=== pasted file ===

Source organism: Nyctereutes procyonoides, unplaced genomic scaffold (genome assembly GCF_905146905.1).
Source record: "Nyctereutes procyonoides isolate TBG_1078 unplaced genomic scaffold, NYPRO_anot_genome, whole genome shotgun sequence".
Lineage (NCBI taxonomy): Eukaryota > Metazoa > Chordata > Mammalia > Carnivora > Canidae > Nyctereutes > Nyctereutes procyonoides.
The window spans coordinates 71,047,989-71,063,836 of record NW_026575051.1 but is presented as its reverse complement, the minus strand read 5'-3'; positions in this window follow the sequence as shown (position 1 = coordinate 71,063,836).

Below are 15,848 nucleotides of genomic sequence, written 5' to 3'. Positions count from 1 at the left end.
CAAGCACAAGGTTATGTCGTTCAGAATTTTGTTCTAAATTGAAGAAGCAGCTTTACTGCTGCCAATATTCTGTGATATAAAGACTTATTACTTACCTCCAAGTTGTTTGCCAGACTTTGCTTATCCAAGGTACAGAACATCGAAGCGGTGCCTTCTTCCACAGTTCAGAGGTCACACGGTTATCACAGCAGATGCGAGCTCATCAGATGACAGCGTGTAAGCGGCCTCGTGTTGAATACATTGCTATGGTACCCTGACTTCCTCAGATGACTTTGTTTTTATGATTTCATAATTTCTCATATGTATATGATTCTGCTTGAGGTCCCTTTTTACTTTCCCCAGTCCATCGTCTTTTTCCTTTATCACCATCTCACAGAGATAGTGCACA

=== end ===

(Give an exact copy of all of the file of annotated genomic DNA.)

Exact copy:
Source organism: Nyctereutes procyonoides, unplaced genomic scaffold (genome assembly GCF_905146905.1).
Source record: "Nyctereutes procyonoides isolate TBG_1078 unplaced genomic scaffold, NYPRO_anot_genome, whole genome shotgun sequence".
Lineage (NCBI taxonomy): Eukaryota > Metazoa > Chordata > Mammalia > Carnivora > Canidae > Nyctereutes > Nyctereutes procyonoides.
The window spans coordinates 71,047,989-71,063,836 of record NW_026575051.1 but is presented as its reverse complement, the minus strand read 5'-3'; positions in this window follow the sequence as shown (position 1 = coordinate 71,063,836).

Below are 15,848 nucleotides of genomic sequence, written 5' to 3'. Positions count from 1 at the left end.
CAAGCACAAGGTTATGTCGTTCAGAATTTTGTTCTAAATTGAAGAAGCAGCTTTACTGCTGCCAATATTCTGTGATATAAAGACTTATTACTTACCTCCAAGTTGTTTGCCAGACTTTGCTTATCCAAGGTACAGAACATCGAAGCGGTGCCTTCTTCCACAGTTCAGAGGTCACACGGTTATCACAGCAGATGCGAGCTCATCAGATGACAGCGTGTAAGCGGCCTCGTGTTGAATACATTGCTATGGTACCCTGACTTCCTCAGATGACTTTGTTTTTATGATTTCATAATTTCTCATATGTATATGATTCTGCTTGAGGTCCCTTTTTACTTTCCCCAGTCCATCGTCTTTTTCCTTTATCACCATCTCACAGAGATAGTGCACA